Sonia Goltz was an assistant professor in the late 1980s, when the university she worked for didn't have very family-friendly policies. Despite a strong cultural current against the few female faculty having children, she went ahead and had her second child anyway.
Goltz returned to teaching a mere five days after giving birth, afraid that the university would "hold it against her" if she took a few weeks of leave. "I had to have an episiotomy so I had to go to class with a pillow for my first class," she explains.
Later, when Goltz was up for tenure, the university added a "stop the tenure clock" policy, which allows faculty to add time to their tenure track in order to compensate for lost productivity due to personal or family reasons. But Goltz was told she didn't qualify because only those up to three or four years into tenure track could apply. When Goltz was denied tenure, she filed a lawsuit against the university in 1996, alleging among other things that the lack of time off following childbirth meant she was held to a different standard than other colleagues. The jury ruled against her, and a federal appeals court denied to hear her case in 1998.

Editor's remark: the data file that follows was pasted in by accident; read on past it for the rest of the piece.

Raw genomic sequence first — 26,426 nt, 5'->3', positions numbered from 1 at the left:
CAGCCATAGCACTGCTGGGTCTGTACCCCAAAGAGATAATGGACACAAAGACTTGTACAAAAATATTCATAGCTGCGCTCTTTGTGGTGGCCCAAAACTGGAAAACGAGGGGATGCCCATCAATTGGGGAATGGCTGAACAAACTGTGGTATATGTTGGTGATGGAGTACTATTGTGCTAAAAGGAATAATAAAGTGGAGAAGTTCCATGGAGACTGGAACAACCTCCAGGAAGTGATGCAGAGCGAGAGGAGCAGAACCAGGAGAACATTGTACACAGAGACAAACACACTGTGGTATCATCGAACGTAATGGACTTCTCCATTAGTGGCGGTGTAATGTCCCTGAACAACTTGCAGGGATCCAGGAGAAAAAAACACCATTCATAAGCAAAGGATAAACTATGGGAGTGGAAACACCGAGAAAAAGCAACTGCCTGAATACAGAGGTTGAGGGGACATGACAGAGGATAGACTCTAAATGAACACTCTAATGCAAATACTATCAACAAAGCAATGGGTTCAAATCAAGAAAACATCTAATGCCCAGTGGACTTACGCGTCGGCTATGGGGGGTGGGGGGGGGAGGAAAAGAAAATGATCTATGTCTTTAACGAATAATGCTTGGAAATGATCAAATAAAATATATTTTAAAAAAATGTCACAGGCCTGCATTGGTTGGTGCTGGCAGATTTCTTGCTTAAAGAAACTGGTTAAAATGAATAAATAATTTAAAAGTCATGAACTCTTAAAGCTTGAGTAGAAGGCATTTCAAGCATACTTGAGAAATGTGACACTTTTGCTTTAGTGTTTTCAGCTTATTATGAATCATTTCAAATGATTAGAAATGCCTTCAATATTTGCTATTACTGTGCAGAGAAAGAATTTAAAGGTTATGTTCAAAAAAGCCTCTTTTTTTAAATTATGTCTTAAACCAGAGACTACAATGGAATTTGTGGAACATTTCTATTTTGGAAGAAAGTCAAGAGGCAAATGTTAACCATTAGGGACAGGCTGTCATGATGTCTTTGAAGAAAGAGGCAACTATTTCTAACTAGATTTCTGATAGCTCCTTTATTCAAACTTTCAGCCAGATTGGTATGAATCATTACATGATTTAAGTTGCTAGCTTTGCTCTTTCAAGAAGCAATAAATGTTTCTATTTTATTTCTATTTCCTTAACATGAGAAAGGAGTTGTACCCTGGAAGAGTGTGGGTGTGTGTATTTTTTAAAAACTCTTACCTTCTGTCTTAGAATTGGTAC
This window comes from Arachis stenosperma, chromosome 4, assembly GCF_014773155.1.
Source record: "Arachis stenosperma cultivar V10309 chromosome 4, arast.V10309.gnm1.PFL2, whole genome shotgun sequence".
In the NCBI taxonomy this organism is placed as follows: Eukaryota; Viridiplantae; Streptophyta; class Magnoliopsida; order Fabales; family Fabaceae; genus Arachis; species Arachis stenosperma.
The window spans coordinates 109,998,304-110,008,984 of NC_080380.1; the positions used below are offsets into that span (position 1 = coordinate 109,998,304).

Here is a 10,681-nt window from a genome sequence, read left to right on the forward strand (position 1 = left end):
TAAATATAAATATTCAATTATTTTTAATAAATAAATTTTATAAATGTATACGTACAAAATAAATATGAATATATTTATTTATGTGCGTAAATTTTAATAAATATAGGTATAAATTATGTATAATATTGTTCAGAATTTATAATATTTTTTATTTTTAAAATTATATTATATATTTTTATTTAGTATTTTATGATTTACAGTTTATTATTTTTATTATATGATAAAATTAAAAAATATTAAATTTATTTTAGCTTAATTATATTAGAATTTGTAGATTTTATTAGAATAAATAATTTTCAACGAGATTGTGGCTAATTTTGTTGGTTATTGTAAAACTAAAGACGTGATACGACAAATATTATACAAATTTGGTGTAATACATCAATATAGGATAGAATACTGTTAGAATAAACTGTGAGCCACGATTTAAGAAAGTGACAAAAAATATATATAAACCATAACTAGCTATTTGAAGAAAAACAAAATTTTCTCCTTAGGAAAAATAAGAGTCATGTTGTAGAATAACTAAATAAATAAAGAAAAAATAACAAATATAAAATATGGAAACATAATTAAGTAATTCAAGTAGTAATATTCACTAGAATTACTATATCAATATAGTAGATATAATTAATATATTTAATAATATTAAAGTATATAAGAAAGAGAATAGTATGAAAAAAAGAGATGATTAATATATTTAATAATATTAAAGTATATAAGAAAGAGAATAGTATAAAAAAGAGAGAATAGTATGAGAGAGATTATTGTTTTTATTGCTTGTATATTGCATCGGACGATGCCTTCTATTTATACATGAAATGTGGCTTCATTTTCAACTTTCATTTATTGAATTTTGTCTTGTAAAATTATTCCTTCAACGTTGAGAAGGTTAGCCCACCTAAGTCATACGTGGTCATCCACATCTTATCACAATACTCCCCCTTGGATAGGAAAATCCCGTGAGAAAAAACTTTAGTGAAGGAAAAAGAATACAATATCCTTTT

Still, Goltz says, "I'm glad I had my child when I did." She says she's heard from other women who waited until after tenure to have children, and then were unable to conceive. "They were just really, really upset. Seeing those difficulties, I'm glad I did it the way I did," she says. "And it really brought home how awful the current structure is for women."